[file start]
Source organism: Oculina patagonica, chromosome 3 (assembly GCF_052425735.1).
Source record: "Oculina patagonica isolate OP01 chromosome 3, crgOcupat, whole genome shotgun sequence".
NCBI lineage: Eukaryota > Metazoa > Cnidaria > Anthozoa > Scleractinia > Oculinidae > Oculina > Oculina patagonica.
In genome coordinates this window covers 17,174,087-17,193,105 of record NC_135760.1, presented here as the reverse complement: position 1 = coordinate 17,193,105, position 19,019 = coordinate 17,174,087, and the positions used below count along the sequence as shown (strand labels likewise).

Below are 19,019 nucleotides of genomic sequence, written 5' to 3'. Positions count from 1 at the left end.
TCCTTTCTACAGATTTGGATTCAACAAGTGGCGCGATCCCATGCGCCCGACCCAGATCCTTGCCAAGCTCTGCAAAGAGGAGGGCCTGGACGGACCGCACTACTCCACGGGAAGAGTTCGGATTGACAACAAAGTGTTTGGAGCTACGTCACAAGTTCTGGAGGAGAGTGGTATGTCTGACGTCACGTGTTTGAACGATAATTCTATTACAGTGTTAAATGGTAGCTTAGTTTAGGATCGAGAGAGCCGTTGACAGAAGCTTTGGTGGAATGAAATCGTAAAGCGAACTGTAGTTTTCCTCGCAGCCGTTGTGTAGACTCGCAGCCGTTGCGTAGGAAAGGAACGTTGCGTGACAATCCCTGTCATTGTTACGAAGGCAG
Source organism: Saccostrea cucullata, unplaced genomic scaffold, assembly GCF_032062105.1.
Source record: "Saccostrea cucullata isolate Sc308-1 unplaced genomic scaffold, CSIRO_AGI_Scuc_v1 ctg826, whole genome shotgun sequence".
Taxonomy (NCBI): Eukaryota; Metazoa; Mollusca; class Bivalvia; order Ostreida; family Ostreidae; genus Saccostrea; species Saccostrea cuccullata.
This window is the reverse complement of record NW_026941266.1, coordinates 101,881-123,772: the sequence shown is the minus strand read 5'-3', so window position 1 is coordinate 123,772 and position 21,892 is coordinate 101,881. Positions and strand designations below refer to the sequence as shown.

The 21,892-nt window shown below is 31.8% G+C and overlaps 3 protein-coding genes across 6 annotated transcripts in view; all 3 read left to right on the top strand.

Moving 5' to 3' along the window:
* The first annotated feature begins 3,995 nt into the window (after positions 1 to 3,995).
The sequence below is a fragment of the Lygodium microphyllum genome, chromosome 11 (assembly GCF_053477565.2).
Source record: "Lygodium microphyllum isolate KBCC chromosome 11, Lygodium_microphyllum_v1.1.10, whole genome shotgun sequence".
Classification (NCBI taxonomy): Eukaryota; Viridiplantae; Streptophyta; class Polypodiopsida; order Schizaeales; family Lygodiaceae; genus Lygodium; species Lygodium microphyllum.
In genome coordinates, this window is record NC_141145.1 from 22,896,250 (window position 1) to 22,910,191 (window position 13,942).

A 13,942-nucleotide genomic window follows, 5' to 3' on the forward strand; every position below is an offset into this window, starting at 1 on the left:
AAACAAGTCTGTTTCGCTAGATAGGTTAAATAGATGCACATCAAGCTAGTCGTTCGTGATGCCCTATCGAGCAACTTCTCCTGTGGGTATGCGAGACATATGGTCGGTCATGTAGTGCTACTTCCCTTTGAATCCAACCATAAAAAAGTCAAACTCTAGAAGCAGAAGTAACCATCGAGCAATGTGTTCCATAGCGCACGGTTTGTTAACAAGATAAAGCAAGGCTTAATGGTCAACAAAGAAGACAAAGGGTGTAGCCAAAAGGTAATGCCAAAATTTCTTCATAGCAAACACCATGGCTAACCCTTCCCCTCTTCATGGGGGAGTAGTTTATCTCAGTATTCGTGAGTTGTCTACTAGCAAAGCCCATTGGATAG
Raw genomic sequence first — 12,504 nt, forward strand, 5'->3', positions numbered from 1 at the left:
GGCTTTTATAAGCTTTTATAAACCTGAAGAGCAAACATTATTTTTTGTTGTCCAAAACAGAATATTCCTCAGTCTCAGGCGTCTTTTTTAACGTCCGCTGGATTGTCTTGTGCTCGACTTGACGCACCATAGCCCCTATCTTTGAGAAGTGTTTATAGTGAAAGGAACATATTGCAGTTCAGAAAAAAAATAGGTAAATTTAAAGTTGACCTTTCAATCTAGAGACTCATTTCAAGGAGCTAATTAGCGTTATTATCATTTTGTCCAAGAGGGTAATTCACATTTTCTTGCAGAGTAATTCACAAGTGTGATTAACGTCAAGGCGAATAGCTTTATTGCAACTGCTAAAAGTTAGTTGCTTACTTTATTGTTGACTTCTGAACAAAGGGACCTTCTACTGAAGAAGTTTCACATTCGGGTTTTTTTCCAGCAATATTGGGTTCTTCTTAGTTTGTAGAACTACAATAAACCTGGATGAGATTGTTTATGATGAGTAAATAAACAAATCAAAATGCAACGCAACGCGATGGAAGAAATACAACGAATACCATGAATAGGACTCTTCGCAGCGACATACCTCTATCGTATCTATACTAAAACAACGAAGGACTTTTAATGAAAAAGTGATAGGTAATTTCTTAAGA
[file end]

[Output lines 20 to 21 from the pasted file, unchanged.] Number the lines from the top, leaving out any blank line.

Raw genomic sequence first — 12,504 nt, forward strand, 5'->3', positions numbered from 1 at the left:
GGCTTTTATAAGCTTTTATAAACCTGAAGAGCAAACATTATTTTTTGTTGTCCAAAACAGAATATTCCTCAGTCTCAGGCGTCTTTTTTAACGTCCGCTGGATTGTCTTGTGCTCGACTTGACGCACCATAGCCCCTATCTTTGAGAAGTGTTTATAGTGAAAGGAACATATTGCAGTTCAGAAAAAAAATAGGTAAATTTAAAGTTGACCTTTCAATCTAGAGACTCATTTCAAGGAGCTAATTAGCGTTATTATCATTTTGTCCAAGAGGGTAATTCACATTTTCTTGCAGAGTAATTCACAAGTGTGATTAACGTCAAGGCGAATAGCTTTATTGCAACTGCTAAAAGTTAGTTGCTTACTTTATTGTTGACTTCTGAACAAAGGGACCTTCTACTGAAGAAGTTTCACATTCGGGTTTTTTTCCAGCAATATTGGGTTCTTCTTAGTTTGTAGAACTACAATAAACCTGGATGAGATTGTTTATGATGAGTAAATAAACAAATCAAAATGCAACGCAACGCGATGGAAGAAATACAACGAATACCATGAATAGGACTCTTCGCAGCGACATACCTCTATCGTATCTATACTAAAACAACGAAGGACTTTTAATGAAAAAGTGATAGGTAATTTCTTAAGA